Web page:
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Reading the debate on the etiology of stillborn born in the Journal of the American Medical Association, Vol. IV, No. 14, reported from the New York County Medical Society, in which some eminent professors participated, has reminded me of an intention to give my opinion regarding the etiology of stillbirth gathered from experience and observation, not found in obstetrical works, nor in the report above mentioned.
What are the causes that destroy the apparently healthy and fully developed fœtus of, so far as we can see, healthy parents ten or fourteen days before labor sets in? The cases which have come under my observation during fifty-five years of general practice have led me to leave the old travelled path of reasoning from the border line of probability, and begin to view the subject from the period of the dying of the fœtus in the womb. This led me to find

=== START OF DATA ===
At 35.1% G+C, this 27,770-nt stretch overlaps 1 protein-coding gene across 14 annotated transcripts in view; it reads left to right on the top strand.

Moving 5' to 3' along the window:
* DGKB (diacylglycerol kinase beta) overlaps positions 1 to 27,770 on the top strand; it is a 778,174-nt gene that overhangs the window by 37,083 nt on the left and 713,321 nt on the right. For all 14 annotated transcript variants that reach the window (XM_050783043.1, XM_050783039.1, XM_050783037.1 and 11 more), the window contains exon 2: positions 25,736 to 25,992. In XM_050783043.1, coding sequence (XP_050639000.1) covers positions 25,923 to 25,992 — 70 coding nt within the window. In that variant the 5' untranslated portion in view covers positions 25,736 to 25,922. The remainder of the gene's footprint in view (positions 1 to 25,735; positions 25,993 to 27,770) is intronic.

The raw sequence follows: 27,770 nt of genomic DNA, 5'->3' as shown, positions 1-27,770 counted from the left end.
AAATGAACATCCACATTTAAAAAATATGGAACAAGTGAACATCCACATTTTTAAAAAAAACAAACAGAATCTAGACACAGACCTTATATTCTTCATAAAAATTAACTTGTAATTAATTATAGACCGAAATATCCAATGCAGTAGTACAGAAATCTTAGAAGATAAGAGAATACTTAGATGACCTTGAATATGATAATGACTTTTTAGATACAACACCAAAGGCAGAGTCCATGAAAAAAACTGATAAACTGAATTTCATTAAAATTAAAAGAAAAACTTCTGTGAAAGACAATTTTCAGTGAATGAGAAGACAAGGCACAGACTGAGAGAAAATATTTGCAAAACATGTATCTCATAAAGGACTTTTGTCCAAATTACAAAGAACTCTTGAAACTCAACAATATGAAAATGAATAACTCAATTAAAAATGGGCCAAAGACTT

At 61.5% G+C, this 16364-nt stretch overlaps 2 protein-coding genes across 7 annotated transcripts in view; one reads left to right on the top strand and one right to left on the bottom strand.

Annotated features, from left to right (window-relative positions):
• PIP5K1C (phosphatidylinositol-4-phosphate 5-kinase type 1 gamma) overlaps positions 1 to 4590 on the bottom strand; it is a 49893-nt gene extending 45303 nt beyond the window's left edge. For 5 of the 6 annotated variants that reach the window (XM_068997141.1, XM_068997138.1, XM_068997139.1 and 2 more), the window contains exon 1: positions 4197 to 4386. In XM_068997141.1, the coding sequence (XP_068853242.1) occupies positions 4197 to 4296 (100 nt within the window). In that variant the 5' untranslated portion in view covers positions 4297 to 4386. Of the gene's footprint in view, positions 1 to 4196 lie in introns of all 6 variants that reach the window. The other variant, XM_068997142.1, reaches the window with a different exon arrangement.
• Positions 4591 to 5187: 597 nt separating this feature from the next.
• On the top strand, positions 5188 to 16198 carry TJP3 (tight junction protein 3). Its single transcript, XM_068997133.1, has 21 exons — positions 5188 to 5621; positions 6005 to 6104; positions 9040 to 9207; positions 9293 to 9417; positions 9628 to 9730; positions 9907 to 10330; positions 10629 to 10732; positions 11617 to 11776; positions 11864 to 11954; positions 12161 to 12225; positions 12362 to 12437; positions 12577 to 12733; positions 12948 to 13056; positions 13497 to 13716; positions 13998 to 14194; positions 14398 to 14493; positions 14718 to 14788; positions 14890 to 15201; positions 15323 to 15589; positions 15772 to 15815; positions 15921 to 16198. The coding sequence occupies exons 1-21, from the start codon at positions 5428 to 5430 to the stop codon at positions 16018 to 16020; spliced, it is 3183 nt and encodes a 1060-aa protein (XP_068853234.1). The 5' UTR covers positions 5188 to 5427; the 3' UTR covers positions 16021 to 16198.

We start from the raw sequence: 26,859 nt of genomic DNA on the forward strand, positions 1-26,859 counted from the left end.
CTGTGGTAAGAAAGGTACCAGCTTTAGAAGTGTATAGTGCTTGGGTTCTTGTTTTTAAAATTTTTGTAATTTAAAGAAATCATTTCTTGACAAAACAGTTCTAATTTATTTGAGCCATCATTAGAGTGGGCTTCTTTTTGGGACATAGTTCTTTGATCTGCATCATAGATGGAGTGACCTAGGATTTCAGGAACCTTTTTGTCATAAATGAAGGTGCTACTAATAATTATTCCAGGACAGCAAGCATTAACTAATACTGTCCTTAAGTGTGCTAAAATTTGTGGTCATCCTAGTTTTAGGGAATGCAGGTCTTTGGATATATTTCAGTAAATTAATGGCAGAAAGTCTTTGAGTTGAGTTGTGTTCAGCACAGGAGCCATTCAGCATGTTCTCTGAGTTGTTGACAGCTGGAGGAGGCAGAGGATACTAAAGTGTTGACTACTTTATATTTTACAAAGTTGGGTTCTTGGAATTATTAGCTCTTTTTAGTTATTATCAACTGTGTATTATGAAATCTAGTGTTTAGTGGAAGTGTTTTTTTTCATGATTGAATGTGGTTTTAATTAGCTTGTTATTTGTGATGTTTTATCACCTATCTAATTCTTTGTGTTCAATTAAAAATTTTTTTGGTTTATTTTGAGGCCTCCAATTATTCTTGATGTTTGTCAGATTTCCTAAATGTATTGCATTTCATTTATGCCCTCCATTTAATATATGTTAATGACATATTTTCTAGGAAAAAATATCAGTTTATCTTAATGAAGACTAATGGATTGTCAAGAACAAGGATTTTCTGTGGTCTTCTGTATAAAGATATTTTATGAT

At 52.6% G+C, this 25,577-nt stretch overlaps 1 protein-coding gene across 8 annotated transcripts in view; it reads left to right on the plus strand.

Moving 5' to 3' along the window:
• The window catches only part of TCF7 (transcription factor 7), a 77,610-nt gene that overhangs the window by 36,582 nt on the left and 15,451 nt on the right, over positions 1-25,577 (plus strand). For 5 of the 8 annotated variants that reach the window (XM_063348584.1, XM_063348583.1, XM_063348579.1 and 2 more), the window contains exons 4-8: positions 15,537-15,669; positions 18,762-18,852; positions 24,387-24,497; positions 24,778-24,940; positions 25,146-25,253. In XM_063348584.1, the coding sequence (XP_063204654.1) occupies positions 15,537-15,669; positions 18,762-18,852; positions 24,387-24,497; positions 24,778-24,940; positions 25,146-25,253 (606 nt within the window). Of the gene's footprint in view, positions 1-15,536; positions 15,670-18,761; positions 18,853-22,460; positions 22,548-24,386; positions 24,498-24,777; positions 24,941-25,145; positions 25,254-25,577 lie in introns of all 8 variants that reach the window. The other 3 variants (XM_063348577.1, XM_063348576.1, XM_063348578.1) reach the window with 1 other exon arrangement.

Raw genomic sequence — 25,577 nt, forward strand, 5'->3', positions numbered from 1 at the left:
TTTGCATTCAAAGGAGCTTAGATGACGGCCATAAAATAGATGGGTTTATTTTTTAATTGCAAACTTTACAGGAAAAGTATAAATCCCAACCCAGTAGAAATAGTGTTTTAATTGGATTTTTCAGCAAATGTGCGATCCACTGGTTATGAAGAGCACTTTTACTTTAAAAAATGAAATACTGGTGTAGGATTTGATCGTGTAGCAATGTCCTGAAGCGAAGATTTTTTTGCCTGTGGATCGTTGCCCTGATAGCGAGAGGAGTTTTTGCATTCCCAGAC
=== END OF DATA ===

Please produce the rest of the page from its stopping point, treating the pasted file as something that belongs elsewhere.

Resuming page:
HUMBERT F. THE STILLBORN. JAMA. 1885;IV(22):600–603. doi:10.1001/jama.1885.02390970012001b
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